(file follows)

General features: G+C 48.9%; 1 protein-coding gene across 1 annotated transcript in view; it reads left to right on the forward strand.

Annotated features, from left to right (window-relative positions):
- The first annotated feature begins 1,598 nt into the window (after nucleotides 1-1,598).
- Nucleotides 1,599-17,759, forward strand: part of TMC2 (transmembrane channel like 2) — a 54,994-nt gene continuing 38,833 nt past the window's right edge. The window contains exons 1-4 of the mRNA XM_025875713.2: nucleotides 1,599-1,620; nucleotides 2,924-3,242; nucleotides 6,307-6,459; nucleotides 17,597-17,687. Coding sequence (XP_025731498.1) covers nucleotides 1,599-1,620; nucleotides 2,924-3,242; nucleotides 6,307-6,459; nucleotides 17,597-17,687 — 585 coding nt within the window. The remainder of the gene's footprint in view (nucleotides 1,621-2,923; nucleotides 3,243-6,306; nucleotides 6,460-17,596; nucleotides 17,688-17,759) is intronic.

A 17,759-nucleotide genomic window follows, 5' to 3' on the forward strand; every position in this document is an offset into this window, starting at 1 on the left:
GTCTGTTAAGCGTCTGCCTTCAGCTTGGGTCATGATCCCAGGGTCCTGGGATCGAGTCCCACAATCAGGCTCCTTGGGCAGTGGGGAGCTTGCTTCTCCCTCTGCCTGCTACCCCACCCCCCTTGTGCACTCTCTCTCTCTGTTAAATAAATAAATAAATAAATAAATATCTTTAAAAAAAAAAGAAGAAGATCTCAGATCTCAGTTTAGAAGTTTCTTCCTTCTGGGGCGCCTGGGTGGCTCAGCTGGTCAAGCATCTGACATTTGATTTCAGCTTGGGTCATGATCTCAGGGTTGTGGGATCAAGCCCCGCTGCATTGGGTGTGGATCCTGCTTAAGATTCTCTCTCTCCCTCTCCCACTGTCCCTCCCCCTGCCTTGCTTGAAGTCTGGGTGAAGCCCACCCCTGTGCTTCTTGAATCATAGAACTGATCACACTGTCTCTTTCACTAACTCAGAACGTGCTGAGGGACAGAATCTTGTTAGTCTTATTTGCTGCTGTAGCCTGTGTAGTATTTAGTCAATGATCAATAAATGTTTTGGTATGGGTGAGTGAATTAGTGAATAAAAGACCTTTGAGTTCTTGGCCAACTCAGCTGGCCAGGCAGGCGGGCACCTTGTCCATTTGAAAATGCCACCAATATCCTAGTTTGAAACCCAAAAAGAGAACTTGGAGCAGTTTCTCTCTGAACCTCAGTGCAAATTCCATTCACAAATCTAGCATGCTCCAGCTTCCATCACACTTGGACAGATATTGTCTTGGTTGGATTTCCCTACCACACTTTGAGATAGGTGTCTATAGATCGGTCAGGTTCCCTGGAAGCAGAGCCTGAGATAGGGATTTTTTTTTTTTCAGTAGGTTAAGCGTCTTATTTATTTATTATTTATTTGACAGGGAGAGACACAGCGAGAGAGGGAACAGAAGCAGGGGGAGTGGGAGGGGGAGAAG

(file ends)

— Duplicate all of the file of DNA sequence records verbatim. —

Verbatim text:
General features: G+C 48.9%; 1 protein-coding gene across 1 annotated transcript in view; it reads left to right on the forward strand.

Annotated features, from left to right (window-relative positions):
- The first annotated feature begins 1,598 nt into the window (after nucleotides 1-1,598).
- Nucleotides 1,599-17,759, forward strand: part of TMC2 (transmembrane channel like 2) — a 54,994-nt gene continuing 38,833 nt past the window's right edge. The window contains exons 1-4 of the mRNA XM_025875713.2: nucleotides 1,599-1,620; nucleotides 2,924-3,242; nucleotides 6,307-6,459; nucleotides 17,597-17,687. Coding sequence (XP_025731498.1) covers nucleotides 1,599-1,620; nucleotides 2,924-3,242; nucleotides 6,307-6,459; nucleotides 17,597-17,687 — 585 coding nt within the window. The remainder of the gene's footprint in view (nucleotides 1,621-2,923; nucleotides 3,243-6,306; nucleotides 6,460-17,596; nucleotides 17,688-17,759) is intronic.

A 17,759-nucleotide genomic window follows, 5' to 3' on the forward strand; every position in this document is an offset into this window, starting at 1 on the left:
GTCTGTTAAGCGTCTGCCTTCAGCTTGGGTCATGATCCCAGGGTCCTGGGATCGAGTCCCACAATCAGGCTCCTTGGGCAGTGGGGAGCTTGCTTCTCCCTCTGCCTGCTACCCCACCCCCCTTGTGCACTCTCTCTCTCTGTTAAATAAATAAATAAATAAATAAATATCTTTAAAAAAAAAAGAAGAAGATCTCAGATCTCAGTTTAGAAGTTTCTTCCTTCTGGGGCGCCTGGGTGGCTCAGCTGGTCAAGCATCTGACATTTGATTTCAGCTTGGGTCATGATCTCAGGGTTGTGGGATCAAGCCCCGCTGCATTGGGTGTGGATCCTGCTTAAGATTCTCTCTCTCCCTCTCCCACTGTCCCTCCCCCTGCCTTGCTTGAAGTCTGGGTGAAGCCCACCCCTGTGCTTCTTGAATCATAGAACTGATCACACTGTCTCTTTCACTAACTCAGAACGTGCTGAGGGACAGAATCTTGTTAGTCTTATTTGCTGCTGTAGCCTGTGTAGTATTTAGTCAATGATCAATAAATGTTTTGGTATGGGTGAGTGAATTAGTGAATAAAAGACCTTTGAGTTCTTGGCCAACTCAGCTGGCCAGGCAGGCGGGCACCTTGTCCATTTGAAAATGCCACCAATATCCTAGTTTGAAACCCAAAAAGAGAACTTGGAGCAGTTTCTCTCTGAACCTCAGTGCAAATTCCATTCACAAATCTAGCATGCTCCAGCTTCCATCACACTTGGACAGATATTGTCTTGGTTGGATTTCCCTACCACACTTTGAGATAGGTGTCTATAGATCGGTCAGGTTCCCTGGAAGCAGAGCCTGAGATAGGGATTTTTTTTTTTTCAGTAGGTTAAGCGTCTTATTTATTTATTATTTATTTGACAGGGAGAGACACAGCGAGAGAGGGAACAGAAGCAGGGGGAGTGGGAGGGGGAGAAG